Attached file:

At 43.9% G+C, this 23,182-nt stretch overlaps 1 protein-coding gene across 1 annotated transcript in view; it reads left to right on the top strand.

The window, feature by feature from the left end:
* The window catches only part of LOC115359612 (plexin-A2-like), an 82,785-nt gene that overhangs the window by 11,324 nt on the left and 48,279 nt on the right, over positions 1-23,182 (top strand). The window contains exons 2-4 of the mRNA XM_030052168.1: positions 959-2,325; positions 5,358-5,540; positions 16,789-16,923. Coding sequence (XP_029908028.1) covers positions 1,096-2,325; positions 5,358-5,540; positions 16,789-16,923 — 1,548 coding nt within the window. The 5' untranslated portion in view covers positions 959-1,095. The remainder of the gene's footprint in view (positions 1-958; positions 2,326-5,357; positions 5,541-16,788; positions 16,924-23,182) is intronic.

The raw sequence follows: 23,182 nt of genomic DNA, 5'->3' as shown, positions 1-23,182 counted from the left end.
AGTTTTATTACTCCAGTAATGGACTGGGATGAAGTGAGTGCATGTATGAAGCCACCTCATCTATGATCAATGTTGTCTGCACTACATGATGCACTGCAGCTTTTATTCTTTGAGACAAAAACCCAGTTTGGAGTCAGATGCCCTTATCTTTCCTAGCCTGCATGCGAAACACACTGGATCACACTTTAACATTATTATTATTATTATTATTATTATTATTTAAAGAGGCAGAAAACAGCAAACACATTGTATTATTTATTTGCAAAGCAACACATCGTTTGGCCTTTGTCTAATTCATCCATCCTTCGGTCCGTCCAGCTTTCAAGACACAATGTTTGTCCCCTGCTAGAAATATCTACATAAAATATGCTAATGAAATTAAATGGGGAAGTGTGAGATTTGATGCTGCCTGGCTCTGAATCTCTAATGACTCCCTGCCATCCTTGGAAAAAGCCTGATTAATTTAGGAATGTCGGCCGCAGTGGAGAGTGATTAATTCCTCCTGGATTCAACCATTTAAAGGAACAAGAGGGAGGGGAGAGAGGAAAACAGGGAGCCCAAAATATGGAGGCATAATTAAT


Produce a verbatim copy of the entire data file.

At 43.9% G+C, this 23,182-nt stretch overlaps 1 protein-coding gene across 1 annotated transcript in view; it reads left to right on the top strand.

The window, feature by feature from the left end:
* The window catches only part of LOC115359612 (plexin-A2-like), an 82,785-nt gene that overhangs the window by 11,324 nt on the left and 48,279 nt on the right, over positions 1-23,182 (top strand). The window contains exons 2-4 of the mRNA XM_030052168.1: positions 959-2,325; positions 5,358-5,540; positions 16,789-16,923. Coding sequence (XP_029908028.1) covers positions 1,096-2,325; positions 5,358-5,540; positions 16,789-16,923 — 1,548 coding nt within the window. The 5' untranslated portion in view covers positions 959-1,095. The remainder of the gene's footprint in view (positions 1-958; positions 2,326-5,357; positions 5,541-16,788; positions 16,924-23,182) is intronic.

The raw sequence follows: 23,182 nt of genomic DNA, 5'->3' as shown, positions 1-23,182 counted from the left end.
AGTTTTATTACTCCAGTAATGGACTGGGATGAAGTGAGTGCATGTATGAAGCCACCTCATCTATGATCAATGTTGTCTGCACTACATGATGCACTGCAGCTTTTATTCTTTGAGACAAAAACCCAGTTTGGAGTCAGATGCCCTTATCTTTCCTAGCCTGCATGCGAAACACACTGGATCACACTTTAACATTATTATTATTATTATTATTATTATTATTTAAAGAGGCAGAAAACAGCAAACACATTGTATTATTTATTTGCAAAGCAACACATCGTTTGGCCTTTGTCTAATTCATCCATCCTTCGGTCCGTCCAGCTTTCAAGACACAATGTTTGTCCCCTGCTAGAAATATCTACATAAAATATGCTAATGAAATTAAATGGGGAAGTGTGAGATTTGATGCTGCCTGGCTCTGAATCTCTAATGACTCCCTGCCATCCTTGGAAAAAGCCTGATTAATTTAGGAATGTCGGCCGCAGTGGAGAGTGATTAATTCCTCCTGGATTCAACCATTTAAAGGAACAAGAGGGAGGGGAGAGAGGAAAACAGGGAGCCCAAAATATGGAGGCATAATTAAT